“Everything sounds different. If you put components from different manufacturers into the same amplifier it will sound different. If people will only give themselves credence that there’s a difference, they will be able to perceive it.”
This is, of course, food and drink to the hi-fi dealers. Go to a modern dealer and ask to hear, say, some CD players. The dealer will play you something cheap, then something a bit more expensive, then something more expensive still, accompanying each change with a chorus of encouragement. Each time the gear is changed, you hear a bit more detail. But then you will do: hearing is cumulative. Naturally if you keep listening to the same track you find more in it.
But the rise of the listening room demonstration was only the start. Once subjective assessment became the rule, many hi-fi enthusiasts moved on to “tweaking”: a mania for modifications, adjustments and experimental add-ons, assessed, again, by listening. “People just went crazy,” says Kessler. “People were advocating spending more on the accessories than they were on the primary components. It turned them into a generation of neurotics.”
Ricardo Franassovici, the laid-back Frenchman whose company, Absolute Sounds, imports most of the brands Ken Kessler has championed, calls them “the sick puppy brigade”. “They are the lovers of electronics. They probably have a very small software collection [he means records]. They are obsessives.
“A common denominator is that they will be loners, with a probably non-existent sex life and no social life.”
Jimmy Hughes has a social life. He has a girlfriend. He also has the biggest record collection I have ever seen. He is, however, the undisputed king of tweaking, ceaselessly promoting new tricks and gadgets in his columns in Hi-fi Answers and its successor, Audiophile.
In 1987, he discovered a man called Peter Belt. Once a conventional audio engineer, who had designed and manufactured headphones and loudspeakers, Belt had become perturbed that apparently well-designed gear would sound good in one room and not in another.
Ruling out conventional acoustics, he decided that there were fields, initially identified as electromagnetic, then gravitational, operating within rooms, which affected the perceptions of the listeners. He began to produce outrageously-priced materials designed to modify these perceptions, and to take them around to hi-fi dealers and journalists, demonstrating their effects in person.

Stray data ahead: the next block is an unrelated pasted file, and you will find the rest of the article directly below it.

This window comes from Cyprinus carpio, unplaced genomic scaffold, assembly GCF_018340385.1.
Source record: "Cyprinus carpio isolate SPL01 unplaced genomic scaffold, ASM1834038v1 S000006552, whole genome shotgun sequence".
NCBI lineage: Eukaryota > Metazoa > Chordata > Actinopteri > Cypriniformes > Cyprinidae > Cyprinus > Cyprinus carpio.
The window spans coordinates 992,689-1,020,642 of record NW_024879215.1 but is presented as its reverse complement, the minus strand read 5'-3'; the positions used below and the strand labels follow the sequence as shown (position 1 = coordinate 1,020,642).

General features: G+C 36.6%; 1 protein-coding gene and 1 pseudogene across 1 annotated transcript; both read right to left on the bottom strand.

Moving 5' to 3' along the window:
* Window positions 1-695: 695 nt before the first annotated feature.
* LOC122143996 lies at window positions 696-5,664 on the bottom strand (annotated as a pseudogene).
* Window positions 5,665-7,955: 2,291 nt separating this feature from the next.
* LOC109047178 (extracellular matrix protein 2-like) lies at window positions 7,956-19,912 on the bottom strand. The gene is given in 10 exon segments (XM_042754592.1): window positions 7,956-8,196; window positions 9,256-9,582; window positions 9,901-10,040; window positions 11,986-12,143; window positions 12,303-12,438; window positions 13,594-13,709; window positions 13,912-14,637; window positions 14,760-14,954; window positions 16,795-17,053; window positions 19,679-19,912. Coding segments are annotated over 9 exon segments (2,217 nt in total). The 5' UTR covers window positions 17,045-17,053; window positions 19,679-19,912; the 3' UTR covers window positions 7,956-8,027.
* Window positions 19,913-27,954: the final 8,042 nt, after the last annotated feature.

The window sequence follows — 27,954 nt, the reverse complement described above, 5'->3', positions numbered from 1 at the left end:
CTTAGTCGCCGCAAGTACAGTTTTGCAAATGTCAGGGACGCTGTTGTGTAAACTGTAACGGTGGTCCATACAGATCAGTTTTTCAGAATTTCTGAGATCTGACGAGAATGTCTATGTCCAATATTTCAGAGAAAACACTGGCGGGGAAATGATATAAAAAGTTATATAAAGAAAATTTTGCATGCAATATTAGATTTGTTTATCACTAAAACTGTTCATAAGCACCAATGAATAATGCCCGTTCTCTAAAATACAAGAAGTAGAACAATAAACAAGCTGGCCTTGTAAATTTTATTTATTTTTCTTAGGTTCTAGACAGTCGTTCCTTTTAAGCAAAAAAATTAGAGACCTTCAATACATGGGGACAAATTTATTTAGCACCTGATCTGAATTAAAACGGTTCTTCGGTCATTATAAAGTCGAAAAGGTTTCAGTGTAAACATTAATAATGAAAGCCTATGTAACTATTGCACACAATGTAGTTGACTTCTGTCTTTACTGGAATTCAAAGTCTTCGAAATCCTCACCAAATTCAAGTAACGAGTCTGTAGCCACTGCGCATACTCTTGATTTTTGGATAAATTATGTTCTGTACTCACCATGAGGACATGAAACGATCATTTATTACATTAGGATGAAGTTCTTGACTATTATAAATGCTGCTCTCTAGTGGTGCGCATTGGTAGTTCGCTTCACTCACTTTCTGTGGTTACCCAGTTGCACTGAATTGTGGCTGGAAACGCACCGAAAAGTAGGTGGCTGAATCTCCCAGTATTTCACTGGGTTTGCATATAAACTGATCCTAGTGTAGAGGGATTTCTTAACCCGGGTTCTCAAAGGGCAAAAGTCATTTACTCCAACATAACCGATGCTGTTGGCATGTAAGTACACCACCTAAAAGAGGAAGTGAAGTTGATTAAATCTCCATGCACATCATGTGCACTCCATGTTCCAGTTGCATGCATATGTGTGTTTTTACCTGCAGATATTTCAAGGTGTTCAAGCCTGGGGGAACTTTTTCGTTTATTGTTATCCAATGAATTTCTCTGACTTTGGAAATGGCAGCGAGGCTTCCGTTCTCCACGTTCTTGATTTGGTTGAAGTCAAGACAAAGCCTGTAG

Hughes received one of Belt’s first products, the blue plastic brush, which you brush over various items of equipment to “polarise” them. The brush retailed at £52, but despite that Hughes liked it. He wrote that it was “quite possibly the best upgrade you could ever make to your hi-fi system.”
When he telephoned Belt, at his home in Leeds, Belt brought him down some more bits and pieces. Hughes was impressed: he still speaks of the older man with awe. “He’s a remarkable man in many ways. He’s got a dowser’s feel for what he’s doing. I have seen him ‘sense out’ a printed circuit board and feel out the positive and negative components and how they should be treated.”
Belt brought more products, which are still in use all around Hughes’s system, indeed, all over his flat. The various reflective sticky foils are widely used on the labels of CDs and discs and on their sleeves. Coloured “magnadiscs”, less than half an inch across and made of a similar sticky plastic material, are also liberally dotted around: it’s a shock to realise they cost £8 + VAT each. There are various crocodile clips and lengths of wire, some carefully tied in a double reef-knot. The water pipes leading into the flat have been treated with some kind of device to remove an “adverse charge”. Around the room sit bottles of charged water. Outside, near the doorway, and across the street on a facing wall, are a pair of “limpets”, sealed assemblies of metal and wire.
Underneath the feet of the equipment sit a series of film discs, some inscribed with the words HUGHES O.K. and some numbers. At one point in my demonstration, Hughes took a mauve felt pen and marked four lines on the edge of a CD, at North, South, East and West. This did not surprise me, the painting of the CD edge green being a common tweak. But what came next was rather odd: each time he’d drawn the line, he tapped the disk with each end of the pen. This, apparently, was to “energise” it.
“One of the things I have often felt about Peter is that he has no idea how strange much of what he talks about is to most people. Sometimes he will come out with the most outrageous things. When I wrote about him I felt I almost had to censor some of it.”